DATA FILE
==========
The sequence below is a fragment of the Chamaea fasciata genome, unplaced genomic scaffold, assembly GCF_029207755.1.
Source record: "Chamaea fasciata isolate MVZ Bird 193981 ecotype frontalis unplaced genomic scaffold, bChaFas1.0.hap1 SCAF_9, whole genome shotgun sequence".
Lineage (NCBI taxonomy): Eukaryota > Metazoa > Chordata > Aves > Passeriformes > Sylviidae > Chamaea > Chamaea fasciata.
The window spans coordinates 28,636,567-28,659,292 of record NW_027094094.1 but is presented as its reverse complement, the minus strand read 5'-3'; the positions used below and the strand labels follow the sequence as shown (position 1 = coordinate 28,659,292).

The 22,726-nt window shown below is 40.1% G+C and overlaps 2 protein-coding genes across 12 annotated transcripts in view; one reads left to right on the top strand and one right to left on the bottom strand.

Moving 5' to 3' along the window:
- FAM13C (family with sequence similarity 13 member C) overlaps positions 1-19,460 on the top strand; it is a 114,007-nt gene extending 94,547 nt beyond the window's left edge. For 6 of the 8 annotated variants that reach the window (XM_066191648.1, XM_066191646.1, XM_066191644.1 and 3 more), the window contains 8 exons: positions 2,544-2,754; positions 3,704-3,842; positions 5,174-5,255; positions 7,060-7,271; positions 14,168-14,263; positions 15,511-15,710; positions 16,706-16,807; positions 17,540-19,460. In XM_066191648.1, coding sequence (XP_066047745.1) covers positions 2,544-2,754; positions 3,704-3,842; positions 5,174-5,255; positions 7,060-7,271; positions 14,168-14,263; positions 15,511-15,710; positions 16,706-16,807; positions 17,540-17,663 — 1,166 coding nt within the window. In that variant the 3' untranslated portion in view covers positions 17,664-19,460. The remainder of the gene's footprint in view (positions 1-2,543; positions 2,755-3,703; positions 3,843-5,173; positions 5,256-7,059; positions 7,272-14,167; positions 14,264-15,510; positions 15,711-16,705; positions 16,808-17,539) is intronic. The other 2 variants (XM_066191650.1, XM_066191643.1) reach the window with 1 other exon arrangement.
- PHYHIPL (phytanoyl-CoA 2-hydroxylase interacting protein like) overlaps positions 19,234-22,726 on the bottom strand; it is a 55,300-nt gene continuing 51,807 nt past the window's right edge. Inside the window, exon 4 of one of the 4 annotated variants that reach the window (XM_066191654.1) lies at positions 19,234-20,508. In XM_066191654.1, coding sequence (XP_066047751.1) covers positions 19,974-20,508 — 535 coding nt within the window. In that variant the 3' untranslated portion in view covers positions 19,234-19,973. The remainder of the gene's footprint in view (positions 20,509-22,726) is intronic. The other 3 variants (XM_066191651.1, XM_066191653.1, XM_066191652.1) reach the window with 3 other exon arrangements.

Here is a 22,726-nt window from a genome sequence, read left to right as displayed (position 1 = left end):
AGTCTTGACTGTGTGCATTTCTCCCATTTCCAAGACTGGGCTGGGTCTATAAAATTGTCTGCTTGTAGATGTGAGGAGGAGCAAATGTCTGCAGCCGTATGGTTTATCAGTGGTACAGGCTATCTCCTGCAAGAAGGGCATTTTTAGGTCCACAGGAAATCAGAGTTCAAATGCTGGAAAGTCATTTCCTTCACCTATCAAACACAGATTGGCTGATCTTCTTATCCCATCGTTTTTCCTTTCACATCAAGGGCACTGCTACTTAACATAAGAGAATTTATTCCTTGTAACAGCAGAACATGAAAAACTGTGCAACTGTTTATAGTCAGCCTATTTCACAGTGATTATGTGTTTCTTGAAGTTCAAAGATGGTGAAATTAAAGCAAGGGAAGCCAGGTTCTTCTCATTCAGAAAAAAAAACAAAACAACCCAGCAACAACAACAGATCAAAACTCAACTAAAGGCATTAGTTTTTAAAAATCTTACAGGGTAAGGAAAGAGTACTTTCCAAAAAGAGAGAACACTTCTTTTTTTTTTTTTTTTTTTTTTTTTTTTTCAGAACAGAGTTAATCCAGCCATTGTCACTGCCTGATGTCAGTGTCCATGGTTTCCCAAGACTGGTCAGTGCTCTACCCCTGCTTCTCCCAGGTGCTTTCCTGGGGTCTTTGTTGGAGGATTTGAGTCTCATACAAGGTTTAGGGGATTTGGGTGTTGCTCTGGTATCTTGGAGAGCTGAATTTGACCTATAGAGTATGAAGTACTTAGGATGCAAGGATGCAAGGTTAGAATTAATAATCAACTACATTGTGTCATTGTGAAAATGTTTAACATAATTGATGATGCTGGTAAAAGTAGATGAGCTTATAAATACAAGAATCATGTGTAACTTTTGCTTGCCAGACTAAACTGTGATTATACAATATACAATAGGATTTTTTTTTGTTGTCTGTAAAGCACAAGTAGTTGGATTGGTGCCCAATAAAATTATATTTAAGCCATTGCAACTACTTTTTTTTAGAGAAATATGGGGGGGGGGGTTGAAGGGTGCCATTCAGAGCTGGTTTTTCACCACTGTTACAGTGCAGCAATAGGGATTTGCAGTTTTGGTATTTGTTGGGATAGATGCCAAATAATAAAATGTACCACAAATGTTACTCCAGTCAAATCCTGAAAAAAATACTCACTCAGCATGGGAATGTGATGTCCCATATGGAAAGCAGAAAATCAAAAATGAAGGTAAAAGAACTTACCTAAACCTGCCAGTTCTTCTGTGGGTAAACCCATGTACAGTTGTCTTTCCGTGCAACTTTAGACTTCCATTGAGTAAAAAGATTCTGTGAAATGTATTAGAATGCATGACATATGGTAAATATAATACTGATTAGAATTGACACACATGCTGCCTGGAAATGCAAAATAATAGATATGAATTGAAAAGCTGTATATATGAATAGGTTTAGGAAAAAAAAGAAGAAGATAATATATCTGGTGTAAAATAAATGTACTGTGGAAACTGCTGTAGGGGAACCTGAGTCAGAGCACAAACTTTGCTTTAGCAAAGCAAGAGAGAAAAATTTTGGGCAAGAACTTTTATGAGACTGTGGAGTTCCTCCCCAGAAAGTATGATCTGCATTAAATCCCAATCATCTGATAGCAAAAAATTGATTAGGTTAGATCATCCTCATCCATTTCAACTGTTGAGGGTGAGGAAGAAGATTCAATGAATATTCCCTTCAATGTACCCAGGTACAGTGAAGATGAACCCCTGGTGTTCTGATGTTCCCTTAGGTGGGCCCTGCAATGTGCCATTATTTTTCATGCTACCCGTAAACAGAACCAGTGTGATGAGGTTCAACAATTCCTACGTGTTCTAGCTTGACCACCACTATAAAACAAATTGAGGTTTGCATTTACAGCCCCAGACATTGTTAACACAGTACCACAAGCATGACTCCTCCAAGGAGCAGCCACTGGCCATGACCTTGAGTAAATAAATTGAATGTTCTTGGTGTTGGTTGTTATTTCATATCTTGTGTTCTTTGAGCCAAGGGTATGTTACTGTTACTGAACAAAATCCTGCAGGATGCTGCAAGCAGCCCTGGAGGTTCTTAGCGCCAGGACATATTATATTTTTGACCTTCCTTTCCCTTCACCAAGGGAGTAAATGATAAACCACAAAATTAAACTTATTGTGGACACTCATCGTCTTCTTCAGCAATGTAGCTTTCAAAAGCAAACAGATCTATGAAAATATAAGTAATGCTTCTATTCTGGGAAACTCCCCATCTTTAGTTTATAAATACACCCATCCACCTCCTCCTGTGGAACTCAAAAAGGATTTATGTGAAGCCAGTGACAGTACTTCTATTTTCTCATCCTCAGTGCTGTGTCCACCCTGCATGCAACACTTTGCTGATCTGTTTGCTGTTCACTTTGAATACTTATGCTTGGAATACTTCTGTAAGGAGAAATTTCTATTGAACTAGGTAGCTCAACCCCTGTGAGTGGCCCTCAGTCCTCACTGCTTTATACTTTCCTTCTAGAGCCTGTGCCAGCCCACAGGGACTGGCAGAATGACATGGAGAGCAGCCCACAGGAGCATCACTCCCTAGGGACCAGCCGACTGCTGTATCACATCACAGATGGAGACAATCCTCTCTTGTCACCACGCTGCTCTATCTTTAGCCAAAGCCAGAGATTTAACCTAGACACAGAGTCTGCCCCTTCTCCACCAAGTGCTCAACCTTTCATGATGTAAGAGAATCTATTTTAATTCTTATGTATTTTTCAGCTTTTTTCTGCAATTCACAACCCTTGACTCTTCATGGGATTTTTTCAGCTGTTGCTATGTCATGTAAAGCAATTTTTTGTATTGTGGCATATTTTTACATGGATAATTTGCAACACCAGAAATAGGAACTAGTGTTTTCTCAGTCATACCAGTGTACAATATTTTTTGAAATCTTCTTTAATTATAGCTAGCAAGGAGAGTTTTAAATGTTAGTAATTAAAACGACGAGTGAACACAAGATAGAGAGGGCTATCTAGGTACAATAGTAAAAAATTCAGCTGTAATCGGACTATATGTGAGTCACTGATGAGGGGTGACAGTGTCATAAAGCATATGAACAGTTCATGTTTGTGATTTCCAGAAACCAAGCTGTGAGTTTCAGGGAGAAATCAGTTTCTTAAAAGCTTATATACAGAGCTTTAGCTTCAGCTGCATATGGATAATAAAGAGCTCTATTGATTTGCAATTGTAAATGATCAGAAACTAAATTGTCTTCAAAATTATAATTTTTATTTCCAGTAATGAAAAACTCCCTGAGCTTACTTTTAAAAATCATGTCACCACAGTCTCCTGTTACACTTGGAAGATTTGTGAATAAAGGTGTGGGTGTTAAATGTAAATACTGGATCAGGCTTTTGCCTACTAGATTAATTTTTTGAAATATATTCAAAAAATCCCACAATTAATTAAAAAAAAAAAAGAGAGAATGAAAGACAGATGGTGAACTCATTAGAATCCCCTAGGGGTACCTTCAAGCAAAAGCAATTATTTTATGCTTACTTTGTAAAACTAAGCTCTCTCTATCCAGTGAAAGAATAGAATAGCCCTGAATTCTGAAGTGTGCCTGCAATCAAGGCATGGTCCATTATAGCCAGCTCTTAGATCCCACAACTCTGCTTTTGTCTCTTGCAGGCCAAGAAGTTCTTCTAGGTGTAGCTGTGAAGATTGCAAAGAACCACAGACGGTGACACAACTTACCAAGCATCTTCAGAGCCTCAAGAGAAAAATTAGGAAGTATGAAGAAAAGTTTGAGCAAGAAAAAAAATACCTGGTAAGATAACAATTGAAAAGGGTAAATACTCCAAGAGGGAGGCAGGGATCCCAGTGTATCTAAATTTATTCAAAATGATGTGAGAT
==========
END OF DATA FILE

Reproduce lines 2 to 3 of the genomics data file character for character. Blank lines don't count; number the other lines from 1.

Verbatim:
Source record: "Chamaea fasciata isolate MVZ Bird 193981 ecotype frontalis unplaced genomic scaffold, bChaFas1.0.hap1 SCAF_9, whole genome shotgun sequence".
Lineage (NCBI taxonomy): Eukaryota > Metazoa > Chordata > Aves > Passeriformes > Sylviidae > Chamaea > Chamaea fasciata.